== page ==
Monday Markets/Jobs/Opportunities for Writers

Monday brings the weekly batch of no-fee competitions/contests, paying submission calls, and jobs for those of us who write (especially those of us who write fiction, poetry, and creative nonfiction).

  • The Google Journalism Fellowships program “is aimed at undergraduate, graduate and journalism students interested in using technology to tell stories in new and dynamic ways. The Fellows will get the opportunity to spend the summer contributing to a variety of organizations….There will be a focus on data driven journalism, online free expression and rethinking the business of journalism. The 10-week long Fellowship will open with a week at the Knight Foundation and end with a week at Google, split between Google News and YouTube. Participating organizations are based in Berkeley, CA, Columbia, MO, Cambridge, MA, St. Petersburg/Miami, FL, New York, NY and Washington, DC. They include the Center for Investigative Reporting, the Committee to Protect Journalists, Investigative Reporters & Editors, the Knight Foundation, Pew Research Center’s Project for Excellence in Journalism, Poynter, Nieman Journalism Lab and ProPublica.” NB: “Fellows will receive a stipend of $7,500 USD for 10 weeks during the summer of 2013 (June-August) and a travel budget of $1,000 USD.” Apply by January 31, 2013. No application fee.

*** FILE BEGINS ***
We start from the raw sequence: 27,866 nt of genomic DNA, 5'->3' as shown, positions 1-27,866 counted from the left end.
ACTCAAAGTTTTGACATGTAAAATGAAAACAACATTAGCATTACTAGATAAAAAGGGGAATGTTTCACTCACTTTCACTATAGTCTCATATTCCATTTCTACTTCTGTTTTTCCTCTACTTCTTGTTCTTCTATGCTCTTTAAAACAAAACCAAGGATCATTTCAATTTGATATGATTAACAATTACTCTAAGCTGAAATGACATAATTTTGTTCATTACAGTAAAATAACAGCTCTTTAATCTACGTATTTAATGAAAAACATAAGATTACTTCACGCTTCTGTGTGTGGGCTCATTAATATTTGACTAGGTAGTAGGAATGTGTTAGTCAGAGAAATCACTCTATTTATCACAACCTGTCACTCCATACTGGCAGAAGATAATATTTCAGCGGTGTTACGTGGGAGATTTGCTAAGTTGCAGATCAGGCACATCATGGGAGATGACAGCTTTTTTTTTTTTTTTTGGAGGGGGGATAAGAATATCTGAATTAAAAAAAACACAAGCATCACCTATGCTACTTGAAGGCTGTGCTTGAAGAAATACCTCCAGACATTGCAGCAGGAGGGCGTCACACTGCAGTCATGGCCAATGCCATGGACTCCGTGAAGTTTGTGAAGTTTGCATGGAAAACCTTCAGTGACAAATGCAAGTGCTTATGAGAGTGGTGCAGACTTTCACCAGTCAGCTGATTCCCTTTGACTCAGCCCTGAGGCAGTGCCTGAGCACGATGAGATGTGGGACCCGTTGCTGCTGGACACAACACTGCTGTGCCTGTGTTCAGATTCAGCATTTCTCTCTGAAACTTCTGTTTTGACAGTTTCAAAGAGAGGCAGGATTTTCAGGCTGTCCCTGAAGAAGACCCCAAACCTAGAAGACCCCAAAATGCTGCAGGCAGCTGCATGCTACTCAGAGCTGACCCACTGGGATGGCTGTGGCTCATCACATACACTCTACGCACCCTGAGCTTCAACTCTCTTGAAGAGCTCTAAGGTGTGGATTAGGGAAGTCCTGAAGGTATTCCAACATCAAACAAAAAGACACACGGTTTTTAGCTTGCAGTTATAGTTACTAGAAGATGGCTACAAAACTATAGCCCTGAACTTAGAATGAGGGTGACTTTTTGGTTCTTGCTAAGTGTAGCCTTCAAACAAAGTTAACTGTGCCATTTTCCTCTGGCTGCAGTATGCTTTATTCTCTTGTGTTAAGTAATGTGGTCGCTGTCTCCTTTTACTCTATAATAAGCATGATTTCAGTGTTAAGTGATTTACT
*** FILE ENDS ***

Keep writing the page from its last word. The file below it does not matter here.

• Published poets (with a minimum of three books) who live in the Greater Montreal area may want to consider applying to be “Poète de la Cité”: “The Poète de la Cité will embody the city’s soul, testifying to its creativity and effervescence, boldness and fears, diversity and harmony, bumps and bruises, joys and jubilations. With a purse of $25,000, this residency will extend over two years, from September 2011 to June 2013. In part, it will take place at the Maison du Conseil des arts de Montréal, in the aptly named Édifice Gaston-Miron, where the poet will have a work space. In addition to writing, the poet will undertake a series of public activities at the Maison du Conseil des arts de Montréal. The Poète de la Cité will also launch an annual poetic event, to be organized in conjunction with the Conseil.” There is no application fee indicated. Deadline: February 15, 2013. (via @alacarteblanche)